DigiCash, in giving banks and established financial institutions the authority to transfer money through blind signatures, centralized its digital currency. In the evolution of cryptocurrencies, however, the move was to eliminate such centralized trusted third parties. Blind digital signatures have therefore assumed a peripheral role in today’s blockchain-based cryptocurrencies, though digital signatures as such have remained central. As it is, blind signatures remain of interest to this day in election security (where election workers are able to use blind signatures to authorize voter ballots, thereby ensuring that the election workers don’t see who the voters are voting for).

Before 2008, when the pseudonymous Satoshi Nakamoto published his white paper on Bitcoin, all the digital money schemes that had been proposed either fell flat or merely expanded the transactional range of conventional currency (fiat money). But the cypherpunks always aimed higher than merely making conventional fiat currency more digitally tractable. So what finally happened in 2008 that made Bitcoin the revolution in money that it is?

It’s not that Satoshi invented anything fundamentally new in cryptography or computer science. Rather, it’s that he took items off the shelf and put them together in a novel way to create in Bitcoin a decentralized self-contained cryptocurrency. Satoshi’s white paper lays out there all the key elements that Bitcoin, and its many successors, use: digital signatures, hashing, peer-to-peer networks, and blockchain. proof of work/stake, and mining (i.e., controlled ways of generating more of the cryptocurrency. All cryptocurrencies that have succeeded Bitcoin, from Ethereum to Solana, exhibit these elements.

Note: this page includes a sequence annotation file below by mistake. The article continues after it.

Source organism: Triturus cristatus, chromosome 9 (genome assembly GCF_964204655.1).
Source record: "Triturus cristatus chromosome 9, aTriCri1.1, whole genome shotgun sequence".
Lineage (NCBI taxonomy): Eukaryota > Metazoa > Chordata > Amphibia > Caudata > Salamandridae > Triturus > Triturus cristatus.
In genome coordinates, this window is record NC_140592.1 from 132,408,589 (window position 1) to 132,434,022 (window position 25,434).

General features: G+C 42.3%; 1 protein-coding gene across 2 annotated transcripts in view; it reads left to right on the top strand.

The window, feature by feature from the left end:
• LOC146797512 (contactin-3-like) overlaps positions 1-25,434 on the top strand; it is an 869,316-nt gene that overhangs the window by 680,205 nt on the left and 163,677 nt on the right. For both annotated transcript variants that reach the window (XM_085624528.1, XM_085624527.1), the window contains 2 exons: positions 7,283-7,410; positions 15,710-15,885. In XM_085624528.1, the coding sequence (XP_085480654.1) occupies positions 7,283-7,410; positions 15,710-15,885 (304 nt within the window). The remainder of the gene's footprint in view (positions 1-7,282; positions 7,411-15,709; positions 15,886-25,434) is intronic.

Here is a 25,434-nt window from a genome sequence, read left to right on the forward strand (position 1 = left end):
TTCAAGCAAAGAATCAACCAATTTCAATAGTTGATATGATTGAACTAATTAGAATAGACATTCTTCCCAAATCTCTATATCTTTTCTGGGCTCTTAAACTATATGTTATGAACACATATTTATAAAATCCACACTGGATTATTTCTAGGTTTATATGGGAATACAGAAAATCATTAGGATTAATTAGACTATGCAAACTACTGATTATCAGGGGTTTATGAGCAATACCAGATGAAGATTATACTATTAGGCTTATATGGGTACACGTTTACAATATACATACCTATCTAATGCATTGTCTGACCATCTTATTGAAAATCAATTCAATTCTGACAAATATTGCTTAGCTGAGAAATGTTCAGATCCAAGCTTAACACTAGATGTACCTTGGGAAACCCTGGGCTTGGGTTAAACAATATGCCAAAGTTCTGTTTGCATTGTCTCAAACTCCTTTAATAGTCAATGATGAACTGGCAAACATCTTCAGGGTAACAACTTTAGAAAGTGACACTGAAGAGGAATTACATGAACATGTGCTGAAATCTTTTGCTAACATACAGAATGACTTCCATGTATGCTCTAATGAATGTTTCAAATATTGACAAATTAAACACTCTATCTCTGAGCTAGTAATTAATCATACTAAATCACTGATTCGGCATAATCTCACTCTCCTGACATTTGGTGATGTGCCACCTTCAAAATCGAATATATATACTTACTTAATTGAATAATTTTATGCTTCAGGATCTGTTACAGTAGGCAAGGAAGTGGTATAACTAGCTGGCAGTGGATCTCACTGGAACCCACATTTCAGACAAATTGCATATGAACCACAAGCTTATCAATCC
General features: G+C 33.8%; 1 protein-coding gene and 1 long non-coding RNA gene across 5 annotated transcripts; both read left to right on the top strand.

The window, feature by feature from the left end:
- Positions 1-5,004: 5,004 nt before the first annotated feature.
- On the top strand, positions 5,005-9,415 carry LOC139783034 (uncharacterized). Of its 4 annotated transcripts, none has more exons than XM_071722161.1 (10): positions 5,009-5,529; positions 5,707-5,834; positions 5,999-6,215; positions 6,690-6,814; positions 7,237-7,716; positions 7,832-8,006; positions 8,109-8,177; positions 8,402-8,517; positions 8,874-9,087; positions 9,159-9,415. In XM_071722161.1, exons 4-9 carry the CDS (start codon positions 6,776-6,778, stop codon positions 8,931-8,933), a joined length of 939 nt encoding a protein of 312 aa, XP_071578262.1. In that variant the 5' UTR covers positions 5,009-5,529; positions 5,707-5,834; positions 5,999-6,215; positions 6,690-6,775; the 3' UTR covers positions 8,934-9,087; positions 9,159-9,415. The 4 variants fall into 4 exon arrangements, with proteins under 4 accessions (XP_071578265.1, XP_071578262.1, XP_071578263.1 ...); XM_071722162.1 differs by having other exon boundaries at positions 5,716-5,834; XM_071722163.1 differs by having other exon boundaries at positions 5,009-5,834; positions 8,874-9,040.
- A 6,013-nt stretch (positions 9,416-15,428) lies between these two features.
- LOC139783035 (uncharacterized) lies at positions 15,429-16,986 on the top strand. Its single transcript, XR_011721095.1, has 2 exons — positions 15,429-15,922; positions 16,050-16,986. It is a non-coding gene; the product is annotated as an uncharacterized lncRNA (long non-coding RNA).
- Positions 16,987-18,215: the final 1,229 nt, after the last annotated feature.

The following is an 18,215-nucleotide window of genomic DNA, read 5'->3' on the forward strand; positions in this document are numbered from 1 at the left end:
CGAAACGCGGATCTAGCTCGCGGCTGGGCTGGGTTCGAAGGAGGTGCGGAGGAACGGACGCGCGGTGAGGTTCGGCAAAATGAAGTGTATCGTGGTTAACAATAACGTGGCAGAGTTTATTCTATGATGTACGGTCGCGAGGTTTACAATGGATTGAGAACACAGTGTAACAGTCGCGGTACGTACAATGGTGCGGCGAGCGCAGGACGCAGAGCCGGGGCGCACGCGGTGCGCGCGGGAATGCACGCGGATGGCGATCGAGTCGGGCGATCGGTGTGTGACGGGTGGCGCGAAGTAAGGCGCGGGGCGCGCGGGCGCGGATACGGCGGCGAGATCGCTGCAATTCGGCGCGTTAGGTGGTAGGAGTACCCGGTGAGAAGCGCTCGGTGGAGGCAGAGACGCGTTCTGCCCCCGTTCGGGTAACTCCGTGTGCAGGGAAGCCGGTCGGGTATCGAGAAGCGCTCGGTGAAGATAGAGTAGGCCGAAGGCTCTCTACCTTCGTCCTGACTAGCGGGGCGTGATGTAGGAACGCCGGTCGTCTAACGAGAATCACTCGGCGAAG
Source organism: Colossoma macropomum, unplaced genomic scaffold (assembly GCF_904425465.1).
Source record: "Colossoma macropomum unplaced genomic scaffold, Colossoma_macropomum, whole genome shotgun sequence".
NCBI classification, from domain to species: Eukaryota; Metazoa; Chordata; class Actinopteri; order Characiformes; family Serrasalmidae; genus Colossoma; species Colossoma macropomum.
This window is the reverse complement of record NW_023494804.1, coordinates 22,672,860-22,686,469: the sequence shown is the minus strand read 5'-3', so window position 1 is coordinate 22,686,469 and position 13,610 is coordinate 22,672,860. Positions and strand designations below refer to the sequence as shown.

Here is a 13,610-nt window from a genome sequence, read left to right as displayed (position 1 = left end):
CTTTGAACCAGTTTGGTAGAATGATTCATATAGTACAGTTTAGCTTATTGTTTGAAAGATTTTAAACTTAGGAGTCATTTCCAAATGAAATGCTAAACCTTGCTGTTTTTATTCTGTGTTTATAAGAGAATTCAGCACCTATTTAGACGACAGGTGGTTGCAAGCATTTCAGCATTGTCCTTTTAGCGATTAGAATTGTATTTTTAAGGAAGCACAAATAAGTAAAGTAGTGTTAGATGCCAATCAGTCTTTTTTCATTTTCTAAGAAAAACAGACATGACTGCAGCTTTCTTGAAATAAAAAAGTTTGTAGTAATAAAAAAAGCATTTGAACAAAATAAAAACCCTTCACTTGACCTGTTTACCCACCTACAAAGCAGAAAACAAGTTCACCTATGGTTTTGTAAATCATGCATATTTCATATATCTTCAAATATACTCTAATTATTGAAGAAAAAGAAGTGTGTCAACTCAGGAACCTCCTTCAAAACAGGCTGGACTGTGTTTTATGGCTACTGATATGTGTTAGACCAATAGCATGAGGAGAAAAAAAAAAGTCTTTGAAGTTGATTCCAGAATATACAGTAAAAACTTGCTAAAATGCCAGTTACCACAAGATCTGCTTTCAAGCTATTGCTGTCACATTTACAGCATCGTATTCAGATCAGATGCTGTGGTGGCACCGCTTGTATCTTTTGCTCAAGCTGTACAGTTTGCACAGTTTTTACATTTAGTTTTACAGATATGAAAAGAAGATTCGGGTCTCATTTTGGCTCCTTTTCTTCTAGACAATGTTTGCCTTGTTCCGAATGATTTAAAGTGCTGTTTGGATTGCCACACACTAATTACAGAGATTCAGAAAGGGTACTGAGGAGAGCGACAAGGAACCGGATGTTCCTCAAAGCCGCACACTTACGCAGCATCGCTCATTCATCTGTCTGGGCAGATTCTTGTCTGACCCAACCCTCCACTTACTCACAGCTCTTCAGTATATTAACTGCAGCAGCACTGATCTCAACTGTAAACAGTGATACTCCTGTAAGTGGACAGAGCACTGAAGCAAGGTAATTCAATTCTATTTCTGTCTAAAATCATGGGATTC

Satoshi Nakamoto, whoever he is, did not invent any fundamentally new concept of computer science or cryptography. Nonetheless, in creatively putting together existing concepts from these fields and thereby creating the first full-fledged cryptocurrency, one that to this day dominates the crypto world (Bitcoin), his influence is enormous.